Plans to close 144-year-old BC Legislature Library
Date: Friday, March 23 2007
Conspiring politicians and the land grab at the legislature
Friday, March 23, 2007
Philistinism -- actually, the street term "creeping meatballism" sounds better -- spreads through British Columbia's political class like some zombie virus in a B-grade movie.
Consider plans to abruptly close the 144-year-old legislature library for up to two years and warehouse its irreplaceable collections.
Now, a case for moving the library can be made -- if it goes into a new building with the provincial archive and creates a leading-edge research facility for both politicians and public in the 21st century.
But what's underway is diminishment, not enhancement. The legislative chamber is the heart of democracy, the library its brain. These collections are B.C.'s memory. Making it less accessible invites political Alzheimer's disease.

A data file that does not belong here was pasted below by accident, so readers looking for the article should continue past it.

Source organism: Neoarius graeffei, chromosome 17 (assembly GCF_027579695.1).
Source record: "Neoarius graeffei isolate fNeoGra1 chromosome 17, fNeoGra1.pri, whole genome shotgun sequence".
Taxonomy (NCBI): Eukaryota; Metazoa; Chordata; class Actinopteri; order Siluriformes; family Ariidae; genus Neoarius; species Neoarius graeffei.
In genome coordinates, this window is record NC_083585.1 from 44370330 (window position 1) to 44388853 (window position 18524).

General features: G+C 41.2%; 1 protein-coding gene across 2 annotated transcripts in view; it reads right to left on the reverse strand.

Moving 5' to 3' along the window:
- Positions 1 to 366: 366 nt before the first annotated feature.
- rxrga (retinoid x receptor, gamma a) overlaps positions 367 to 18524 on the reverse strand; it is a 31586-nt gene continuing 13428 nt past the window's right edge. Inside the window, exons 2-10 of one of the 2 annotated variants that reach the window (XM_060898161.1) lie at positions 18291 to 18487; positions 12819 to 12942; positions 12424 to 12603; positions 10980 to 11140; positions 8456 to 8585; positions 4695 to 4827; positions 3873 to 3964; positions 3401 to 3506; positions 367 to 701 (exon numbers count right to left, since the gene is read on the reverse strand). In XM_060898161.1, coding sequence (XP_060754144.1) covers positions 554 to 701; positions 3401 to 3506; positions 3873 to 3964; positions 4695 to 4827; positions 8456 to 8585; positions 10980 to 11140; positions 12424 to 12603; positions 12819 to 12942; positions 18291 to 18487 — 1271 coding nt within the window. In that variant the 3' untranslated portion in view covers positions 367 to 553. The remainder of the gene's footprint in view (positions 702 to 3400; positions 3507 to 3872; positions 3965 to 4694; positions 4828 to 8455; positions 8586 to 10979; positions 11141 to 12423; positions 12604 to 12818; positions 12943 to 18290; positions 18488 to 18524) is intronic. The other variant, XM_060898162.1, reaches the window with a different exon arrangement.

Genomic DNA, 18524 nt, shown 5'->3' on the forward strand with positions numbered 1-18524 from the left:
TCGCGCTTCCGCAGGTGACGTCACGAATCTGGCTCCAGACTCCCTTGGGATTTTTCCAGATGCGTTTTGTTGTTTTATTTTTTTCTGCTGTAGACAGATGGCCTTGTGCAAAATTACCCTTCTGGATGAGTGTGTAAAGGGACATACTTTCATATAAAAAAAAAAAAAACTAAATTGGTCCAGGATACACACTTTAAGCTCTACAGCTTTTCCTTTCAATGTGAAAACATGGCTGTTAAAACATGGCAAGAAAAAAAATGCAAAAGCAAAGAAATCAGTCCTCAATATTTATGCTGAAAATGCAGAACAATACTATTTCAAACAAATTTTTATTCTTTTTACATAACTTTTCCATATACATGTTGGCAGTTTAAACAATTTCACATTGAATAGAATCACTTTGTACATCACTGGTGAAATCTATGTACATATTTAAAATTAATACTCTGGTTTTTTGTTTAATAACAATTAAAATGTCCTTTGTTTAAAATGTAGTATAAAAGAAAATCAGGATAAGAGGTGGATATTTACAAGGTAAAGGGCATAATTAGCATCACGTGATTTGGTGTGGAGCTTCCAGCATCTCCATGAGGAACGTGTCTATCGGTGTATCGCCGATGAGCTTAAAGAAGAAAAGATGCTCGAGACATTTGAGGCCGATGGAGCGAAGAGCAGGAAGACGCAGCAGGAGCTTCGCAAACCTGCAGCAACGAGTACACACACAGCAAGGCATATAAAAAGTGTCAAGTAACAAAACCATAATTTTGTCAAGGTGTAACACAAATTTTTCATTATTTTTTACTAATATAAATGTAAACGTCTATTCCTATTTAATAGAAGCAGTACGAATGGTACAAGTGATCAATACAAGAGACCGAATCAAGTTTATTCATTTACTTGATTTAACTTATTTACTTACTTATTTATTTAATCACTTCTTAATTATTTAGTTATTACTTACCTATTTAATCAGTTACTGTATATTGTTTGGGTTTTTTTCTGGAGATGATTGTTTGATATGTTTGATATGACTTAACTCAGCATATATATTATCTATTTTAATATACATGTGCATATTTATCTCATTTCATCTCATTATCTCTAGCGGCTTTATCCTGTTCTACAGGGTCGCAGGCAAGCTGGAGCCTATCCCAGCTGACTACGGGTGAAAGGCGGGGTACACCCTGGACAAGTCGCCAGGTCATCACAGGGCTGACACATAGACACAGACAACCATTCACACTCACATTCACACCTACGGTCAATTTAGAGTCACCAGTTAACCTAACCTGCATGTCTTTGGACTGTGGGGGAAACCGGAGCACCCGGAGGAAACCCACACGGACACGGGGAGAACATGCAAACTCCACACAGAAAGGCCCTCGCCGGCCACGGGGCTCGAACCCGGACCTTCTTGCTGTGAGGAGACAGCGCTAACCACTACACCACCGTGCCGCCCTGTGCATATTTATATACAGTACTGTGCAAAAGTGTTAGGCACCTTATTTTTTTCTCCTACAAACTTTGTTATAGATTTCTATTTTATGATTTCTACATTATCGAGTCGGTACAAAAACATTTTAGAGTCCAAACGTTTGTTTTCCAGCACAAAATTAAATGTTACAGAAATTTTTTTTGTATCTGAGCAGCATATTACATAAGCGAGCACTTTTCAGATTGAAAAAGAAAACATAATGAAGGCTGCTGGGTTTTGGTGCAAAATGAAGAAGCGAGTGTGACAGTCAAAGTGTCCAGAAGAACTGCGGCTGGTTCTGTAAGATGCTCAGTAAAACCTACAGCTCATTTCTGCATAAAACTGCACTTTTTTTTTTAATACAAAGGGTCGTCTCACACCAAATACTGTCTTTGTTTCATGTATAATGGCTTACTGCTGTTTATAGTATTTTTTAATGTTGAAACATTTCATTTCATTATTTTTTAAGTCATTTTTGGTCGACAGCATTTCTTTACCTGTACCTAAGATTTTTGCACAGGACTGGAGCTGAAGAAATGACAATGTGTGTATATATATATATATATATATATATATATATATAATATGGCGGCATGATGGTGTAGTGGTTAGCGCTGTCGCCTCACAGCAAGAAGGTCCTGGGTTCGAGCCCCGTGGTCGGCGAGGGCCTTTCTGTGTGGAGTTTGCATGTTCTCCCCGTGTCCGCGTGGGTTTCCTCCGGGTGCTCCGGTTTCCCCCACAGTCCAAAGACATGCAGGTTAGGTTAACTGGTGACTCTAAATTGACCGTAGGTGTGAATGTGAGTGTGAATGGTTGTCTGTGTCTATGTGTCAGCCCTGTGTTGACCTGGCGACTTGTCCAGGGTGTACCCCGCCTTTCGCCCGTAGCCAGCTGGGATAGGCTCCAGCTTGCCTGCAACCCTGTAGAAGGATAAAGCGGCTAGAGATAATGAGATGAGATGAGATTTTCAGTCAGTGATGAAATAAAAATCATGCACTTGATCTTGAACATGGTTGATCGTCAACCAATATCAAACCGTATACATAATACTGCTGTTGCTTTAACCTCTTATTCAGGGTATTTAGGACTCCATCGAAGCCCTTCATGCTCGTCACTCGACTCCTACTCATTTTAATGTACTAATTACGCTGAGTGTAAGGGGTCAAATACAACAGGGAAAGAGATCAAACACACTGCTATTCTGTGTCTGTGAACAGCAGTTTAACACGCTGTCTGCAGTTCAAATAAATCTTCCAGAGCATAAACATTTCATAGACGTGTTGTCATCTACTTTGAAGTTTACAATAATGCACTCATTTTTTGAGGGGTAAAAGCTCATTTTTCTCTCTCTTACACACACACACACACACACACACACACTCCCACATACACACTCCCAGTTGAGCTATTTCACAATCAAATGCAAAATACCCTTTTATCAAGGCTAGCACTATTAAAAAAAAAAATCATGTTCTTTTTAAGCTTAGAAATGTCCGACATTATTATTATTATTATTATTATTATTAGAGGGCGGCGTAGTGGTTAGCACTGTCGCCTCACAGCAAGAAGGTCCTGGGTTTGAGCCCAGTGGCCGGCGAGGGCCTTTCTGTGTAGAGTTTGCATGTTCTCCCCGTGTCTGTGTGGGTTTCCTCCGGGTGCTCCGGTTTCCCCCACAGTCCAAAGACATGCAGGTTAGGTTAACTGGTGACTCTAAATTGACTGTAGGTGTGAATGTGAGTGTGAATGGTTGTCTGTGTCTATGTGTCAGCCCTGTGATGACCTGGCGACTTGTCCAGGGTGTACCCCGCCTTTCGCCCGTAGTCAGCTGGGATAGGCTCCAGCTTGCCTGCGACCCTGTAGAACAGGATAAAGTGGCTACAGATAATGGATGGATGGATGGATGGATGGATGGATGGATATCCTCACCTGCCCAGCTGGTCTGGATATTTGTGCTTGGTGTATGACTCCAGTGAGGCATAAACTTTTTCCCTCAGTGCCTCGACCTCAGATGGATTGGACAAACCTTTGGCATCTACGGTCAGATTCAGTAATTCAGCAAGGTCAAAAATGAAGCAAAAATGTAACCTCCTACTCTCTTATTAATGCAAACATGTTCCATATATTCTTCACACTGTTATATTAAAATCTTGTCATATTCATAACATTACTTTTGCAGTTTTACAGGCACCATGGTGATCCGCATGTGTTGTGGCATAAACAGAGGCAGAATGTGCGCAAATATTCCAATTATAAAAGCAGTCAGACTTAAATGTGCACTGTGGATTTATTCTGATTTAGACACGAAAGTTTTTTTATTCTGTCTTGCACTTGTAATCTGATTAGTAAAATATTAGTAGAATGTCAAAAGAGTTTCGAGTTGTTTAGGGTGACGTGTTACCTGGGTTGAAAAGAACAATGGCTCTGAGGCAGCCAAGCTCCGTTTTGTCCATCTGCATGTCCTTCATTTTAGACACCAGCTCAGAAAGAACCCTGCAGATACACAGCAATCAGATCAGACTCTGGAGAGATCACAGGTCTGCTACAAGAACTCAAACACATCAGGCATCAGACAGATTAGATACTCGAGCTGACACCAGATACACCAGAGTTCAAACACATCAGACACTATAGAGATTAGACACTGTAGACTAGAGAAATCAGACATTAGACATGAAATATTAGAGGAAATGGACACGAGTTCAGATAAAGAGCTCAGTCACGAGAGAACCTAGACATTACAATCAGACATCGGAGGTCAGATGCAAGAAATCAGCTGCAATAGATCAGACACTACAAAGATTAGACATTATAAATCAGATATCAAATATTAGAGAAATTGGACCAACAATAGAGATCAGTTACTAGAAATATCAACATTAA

This sorry process began when the provincial archive was rolled into the Royal B.C. Museum and saddled with cost-recovery demands that resulted in fee schedules that discourage public use.
Want a copy of a historic map? The fee is $35 to $75. Want a simple photocopy? Forty cents a page, twice what Vancouver Public Library charges, four times the fee at UBC's library. Want to review some cabinet minister's briefing notes or some society's annual report? That might cost $50 an hour.
And don't expect research help --unless you can afford a day off work. Cost constraints mean archivists are there only four days a week between 9:30 a.m. and 4:30 p.m.
[Proofreader's note: this article was edited for spelling and typos on March 26, 2007]